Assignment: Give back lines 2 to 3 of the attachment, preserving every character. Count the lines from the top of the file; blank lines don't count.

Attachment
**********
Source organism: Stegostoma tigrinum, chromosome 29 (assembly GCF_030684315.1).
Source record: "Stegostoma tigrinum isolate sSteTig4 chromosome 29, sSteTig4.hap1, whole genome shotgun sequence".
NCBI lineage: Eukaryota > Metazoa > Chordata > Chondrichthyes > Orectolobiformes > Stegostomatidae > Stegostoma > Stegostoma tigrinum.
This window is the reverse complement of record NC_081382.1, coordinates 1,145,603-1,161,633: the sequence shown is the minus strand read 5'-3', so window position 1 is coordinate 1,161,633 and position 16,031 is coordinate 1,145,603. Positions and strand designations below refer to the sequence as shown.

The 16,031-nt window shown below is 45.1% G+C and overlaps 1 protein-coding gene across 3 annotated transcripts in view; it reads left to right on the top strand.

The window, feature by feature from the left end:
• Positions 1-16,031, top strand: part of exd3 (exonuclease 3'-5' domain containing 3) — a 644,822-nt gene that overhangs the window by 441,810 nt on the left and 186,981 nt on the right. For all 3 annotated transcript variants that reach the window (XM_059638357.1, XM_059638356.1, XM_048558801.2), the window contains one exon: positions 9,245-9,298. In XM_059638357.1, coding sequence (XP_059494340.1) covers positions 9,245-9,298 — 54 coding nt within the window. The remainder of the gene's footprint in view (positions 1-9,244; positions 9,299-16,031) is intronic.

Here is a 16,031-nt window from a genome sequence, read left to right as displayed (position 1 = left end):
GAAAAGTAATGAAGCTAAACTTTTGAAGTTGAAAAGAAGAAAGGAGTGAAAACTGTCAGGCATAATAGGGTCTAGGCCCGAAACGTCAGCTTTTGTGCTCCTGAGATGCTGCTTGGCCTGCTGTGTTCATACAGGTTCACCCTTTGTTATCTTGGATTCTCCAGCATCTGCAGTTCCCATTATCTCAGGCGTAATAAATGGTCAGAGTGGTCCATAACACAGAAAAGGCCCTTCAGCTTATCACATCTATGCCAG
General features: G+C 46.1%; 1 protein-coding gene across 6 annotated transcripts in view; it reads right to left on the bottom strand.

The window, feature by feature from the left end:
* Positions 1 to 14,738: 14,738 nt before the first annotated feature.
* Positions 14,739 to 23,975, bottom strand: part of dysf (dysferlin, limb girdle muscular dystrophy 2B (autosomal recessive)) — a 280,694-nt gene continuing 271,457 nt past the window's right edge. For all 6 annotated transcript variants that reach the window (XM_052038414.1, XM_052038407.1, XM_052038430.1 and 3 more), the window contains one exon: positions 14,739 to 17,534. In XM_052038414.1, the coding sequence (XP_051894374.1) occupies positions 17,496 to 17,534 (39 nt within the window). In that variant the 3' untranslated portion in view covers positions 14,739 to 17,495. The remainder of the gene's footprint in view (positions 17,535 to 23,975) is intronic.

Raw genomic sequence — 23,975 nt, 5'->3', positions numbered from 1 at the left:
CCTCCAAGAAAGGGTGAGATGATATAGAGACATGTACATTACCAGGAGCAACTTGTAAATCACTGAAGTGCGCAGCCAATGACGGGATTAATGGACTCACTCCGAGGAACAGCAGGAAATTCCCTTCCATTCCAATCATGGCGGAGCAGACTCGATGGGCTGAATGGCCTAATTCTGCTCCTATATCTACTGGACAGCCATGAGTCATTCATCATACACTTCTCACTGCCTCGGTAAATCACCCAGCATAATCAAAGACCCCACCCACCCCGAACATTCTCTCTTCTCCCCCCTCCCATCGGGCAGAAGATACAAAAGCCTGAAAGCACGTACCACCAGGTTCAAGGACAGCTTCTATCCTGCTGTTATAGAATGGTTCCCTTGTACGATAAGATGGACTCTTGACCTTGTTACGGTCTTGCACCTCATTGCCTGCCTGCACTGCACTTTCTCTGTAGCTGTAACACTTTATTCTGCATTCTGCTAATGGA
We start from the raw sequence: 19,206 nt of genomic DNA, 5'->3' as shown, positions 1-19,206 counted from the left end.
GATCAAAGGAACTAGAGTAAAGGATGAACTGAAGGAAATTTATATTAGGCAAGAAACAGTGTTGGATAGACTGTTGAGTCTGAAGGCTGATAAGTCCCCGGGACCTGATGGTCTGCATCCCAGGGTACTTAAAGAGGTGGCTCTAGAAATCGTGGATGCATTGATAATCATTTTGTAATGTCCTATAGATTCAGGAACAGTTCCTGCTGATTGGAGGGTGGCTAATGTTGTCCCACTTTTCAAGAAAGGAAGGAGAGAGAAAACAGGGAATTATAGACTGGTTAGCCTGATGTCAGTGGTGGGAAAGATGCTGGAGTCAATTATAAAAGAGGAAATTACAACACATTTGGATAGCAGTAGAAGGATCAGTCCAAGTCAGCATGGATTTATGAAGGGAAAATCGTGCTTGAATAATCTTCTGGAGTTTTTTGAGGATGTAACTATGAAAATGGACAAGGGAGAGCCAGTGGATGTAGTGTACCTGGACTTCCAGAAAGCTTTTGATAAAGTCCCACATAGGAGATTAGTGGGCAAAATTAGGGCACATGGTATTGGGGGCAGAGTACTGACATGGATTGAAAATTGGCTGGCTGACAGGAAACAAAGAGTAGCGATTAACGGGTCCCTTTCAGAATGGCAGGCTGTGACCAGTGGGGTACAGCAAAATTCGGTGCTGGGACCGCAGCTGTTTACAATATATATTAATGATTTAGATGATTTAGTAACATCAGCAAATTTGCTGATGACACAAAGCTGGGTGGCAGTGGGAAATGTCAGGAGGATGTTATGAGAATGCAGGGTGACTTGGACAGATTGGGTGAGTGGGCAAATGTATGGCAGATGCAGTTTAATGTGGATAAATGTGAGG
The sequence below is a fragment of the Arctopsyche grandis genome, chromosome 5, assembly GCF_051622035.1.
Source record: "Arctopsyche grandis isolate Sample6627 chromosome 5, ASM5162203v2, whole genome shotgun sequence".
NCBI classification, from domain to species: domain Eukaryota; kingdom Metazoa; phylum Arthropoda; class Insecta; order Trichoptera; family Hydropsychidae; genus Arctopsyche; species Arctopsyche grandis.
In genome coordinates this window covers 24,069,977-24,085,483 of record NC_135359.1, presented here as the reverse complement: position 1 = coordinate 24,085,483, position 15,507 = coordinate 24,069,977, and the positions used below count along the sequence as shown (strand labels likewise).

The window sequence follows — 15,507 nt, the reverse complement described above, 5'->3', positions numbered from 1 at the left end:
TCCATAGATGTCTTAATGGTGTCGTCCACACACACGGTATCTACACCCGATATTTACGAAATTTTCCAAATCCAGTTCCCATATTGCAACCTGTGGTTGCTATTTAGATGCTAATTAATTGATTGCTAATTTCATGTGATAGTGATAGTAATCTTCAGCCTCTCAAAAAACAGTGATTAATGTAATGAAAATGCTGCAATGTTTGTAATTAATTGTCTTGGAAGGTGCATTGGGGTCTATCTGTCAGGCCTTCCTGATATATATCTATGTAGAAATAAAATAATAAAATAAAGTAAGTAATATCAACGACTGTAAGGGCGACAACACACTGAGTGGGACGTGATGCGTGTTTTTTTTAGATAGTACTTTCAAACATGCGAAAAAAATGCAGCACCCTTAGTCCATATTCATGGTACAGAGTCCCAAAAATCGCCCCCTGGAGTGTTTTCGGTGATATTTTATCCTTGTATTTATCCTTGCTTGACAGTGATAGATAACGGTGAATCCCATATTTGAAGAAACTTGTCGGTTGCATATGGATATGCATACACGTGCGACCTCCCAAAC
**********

Source record: "Stegostoma tigrinum isolate sSteTig4 chromosome 29, sSteTig4.hap1, whole genome shotgun sequence".
NCBI lineage: Eukaryota > Metazoa > Chordata > Chondrichthyes > Orectolobiformes > Stegostomatidae > Stegostoma > Stegostoma tigrinum.